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    Default My personal "WOW" moment in console gaming. You wouldn't guess. What's yours?

    I had posted this comment elsewhere, it ended up much longer and more detailed in trying to convey the moment so I will paste and share it here as well as well invite all to share their own personal jaw dropping "WOW" moment in console gaming whatever platform or time period that was 😎


    It was in answer to basically what was my "WOW" moment in console gaming, I think even those that know me and my long history in it might be surprised but it is my most honest answer -
    Well, see I recall reading so many articles about Sega's new console coming, seeing pictures of the Dreamcast logo, the designs and rendering of the case, reading all the "specs", that was all fine and dandy.


    Then one day arriving at my local mall I went to the second floor and as I walked off the top of the escalator facing the gaming store I began to approach, as I was getting close enough to make out what was displayed on 2 - 3 15 inch TV's hanging in the store front display I was thinking "Ugh, wtf? WHY are they playing a damn football game ?" I figured it was early in the day, the store was pretty empty, I assumed the manager maybe put to on to "catch the game", I kind of rolled my eyes but then, as I got closer it dawned on me, no, no way, can this be?

    Then running up the rest of the way, I confirmed what blew my mind, this was no broadcast game, this was my first time seeing something running in person on the new Dreamcast console by SEGA 😮Yes, from a distance and admittedly maybe because I had zero interest in Football I assumed, if only for a few brief seconds that an actual football game was in progress when in fact it was NFL 2K, I think in demo mode, I only noticed the players movement, some cut scene of interaction on the field and of course the sounds of the crowd and commentary where being amplified outside the display.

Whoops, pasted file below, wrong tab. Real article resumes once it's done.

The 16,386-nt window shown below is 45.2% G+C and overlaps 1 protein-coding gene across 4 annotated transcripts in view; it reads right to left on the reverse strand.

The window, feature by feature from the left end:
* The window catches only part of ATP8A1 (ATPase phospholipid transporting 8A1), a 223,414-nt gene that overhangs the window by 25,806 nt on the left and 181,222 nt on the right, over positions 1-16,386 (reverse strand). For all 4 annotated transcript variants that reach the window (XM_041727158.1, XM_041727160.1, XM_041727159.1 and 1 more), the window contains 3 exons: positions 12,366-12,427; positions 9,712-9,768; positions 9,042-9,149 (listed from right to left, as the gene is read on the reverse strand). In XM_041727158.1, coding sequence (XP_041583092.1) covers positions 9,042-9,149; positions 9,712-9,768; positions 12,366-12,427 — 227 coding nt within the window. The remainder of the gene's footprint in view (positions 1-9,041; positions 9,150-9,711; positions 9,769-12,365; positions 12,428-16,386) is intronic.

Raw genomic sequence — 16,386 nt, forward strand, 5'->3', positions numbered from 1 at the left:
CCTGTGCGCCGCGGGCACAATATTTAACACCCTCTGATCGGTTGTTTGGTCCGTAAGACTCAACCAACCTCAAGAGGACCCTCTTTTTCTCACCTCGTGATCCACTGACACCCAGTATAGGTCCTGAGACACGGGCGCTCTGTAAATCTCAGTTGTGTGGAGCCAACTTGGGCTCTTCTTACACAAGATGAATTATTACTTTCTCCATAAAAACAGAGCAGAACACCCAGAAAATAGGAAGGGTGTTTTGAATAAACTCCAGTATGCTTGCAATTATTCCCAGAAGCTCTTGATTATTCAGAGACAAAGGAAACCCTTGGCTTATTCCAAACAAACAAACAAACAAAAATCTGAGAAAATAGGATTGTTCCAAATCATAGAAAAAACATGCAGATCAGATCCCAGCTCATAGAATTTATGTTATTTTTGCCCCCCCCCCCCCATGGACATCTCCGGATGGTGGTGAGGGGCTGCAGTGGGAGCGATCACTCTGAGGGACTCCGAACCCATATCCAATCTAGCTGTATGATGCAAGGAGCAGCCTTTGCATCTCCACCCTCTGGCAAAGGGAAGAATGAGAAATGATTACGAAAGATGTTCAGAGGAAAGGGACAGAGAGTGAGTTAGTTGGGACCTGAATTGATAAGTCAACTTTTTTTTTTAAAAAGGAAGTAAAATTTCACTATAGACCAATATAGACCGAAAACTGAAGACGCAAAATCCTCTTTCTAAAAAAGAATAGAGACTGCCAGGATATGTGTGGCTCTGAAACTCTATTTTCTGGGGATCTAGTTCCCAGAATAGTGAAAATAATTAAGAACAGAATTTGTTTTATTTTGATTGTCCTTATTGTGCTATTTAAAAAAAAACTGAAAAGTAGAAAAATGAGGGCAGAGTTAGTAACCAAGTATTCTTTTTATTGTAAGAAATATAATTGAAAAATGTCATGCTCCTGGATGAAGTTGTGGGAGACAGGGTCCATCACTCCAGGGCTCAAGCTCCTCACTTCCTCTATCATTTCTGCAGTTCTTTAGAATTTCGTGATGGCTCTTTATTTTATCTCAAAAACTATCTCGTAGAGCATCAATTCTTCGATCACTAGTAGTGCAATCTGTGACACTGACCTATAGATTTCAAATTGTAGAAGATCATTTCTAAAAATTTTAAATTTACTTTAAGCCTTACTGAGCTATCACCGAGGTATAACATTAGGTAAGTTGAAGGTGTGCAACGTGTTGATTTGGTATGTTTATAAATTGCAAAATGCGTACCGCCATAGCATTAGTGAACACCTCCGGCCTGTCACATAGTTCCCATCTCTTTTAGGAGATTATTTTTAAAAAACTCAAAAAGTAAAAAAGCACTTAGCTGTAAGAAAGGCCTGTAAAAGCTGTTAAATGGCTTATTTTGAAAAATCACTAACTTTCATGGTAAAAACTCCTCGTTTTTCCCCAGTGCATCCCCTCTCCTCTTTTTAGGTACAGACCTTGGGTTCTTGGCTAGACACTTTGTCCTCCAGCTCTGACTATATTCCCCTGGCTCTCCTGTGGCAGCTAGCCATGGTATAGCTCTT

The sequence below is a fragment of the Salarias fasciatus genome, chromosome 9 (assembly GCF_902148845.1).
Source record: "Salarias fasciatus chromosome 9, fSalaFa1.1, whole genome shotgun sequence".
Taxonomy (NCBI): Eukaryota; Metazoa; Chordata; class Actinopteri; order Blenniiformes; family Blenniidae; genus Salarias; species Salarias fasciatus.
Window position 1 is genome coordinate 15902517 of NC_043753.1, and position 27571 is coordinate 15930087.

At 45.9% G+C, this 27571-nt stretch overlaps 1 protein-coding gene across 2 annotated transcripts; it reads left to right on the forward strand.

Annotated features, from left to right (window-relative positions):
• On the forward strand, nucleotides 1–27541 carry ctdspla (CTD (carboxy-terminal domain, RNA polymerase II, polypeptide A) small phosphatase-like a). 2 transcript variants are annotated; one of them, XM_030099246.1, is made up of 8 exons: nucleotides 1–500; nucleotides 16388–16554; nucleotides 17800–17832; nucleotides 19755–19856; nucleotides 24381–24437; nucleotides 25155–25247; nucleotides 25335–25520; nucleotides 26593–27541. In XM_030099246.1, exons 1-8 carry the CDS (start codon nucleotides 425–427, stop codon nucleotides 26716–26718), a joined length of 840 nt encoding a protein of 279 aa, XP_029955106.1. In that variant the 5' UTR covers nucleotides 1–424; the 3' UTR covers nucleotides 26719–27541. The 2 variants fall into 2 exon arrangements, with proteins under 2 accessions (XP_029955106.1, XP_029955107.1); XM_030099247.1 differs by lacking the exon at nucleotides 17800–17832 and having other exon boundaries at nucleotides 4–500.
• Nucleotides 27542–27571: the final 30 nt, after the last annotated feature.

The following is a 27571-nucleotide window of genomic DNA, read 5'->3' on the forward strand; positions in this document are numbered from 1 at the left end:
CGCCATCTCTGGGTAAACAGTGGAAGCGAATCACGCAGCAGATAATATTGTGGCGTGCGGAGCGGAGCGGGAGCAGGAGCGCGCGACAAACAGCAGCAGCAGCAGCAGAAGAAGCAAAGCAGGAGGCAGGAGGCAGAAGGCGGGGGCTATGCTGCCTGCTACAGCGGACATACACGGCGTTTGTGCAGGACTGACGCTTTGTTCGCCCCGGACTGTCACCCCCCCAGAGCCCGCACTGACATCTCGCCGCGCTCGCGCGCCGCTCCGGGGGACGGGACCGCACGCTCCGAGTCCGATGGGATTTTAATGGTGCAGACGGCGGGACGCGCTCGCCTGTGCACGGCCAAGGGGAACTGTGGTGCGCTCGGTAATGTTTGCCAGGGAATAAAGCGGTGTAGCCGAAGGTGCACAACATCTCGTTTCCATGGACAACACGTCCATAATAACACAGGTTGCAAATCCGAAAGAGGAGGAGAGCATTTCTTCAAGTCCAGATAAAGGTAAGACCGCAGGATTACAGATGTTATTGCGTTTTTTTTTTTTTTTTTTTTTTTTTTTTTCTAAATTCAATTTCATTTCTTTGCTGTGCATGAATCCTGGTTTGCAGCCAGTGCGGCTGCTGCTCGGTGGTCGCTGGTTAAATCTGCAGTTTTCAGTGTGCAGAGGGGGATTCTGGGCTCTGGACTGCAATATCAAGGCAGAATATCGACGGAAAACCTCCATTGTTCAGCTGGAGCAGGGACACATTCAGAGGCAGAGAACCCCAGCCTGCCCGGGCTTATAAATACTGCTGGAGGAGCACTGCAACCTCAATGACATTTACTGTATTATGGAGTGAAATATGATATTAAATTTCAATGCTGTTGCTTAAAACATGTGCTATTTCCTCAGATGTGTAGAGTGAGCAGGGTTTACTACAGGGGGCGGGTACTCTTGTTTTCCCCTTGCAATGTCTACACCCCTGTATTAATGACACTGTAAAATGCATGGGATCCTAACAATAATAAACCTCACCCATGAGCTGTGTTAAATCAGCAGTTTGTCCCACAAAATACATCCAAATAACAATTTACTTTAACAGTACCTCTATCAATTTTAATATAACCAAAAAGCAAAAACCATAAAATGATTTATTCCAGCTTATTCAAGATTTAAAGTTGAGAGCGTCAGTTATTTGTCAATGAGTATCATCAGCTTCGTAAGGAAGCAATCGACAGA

It did not matter that I could not care less about football or sports games in general, hell outside of possibly trying the game sometime later on a Dreamcast Demo disc I never even played it, yet for those few seconds I was fooled, I was more impressed than if they had been simply displaying Sonic adventure, in my mind, at that moment at least the Dreamcast realized everything I had heard or read up to that point and I was convinced that not only had Sega made a fantastic debut in the new generation but that it was surely the future of console gaming. And while we all know how things actually would turn out in the long run, that will always be for me my most WOW moment in gaming. 🤷😎


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    My ex-father-in law had the same reaction! My ex brother-in-law and I were playing that exact same game in the basement and the father-in-law came down and looked at the TV. He asked if we were watching a recording of a game.

    I wrote about my "wow" moment waaaay back when Digital Press had their "Lore" section. It was the release of the N64 and seeing Mario's big polygonal head on a 13" Wal-Mart display TV made my jaw drop. That system just "clicked" for me and no matter what the controller haters say, I LOVED the N64 controller. That level of precise control is still unparalleled in my opinion.

    EDIT- I read your post on Atari Age asking the same question and after looking at the responses, my memories kicked in. Dang I must be getting old or I'm just letting the world put me into a fog. So I'll tack on to this list.

    Sega Genesis-I read about this powerhouse of a system in numerous magazines. Being an arcade fan, I loved what Sega was bringing to the table with the Genesis and I loved the looks and the specs (yeah I got sucked into that). My last paycheck from my summer job in I want to say 1990 went to a new system along with "Golden Axe". While the pack in "Altered Beast" was cool, seeing the spinning letters and hearing the opening theme in "Golden Axe" made me think that the magazines weren't kidding about this being the "next generation".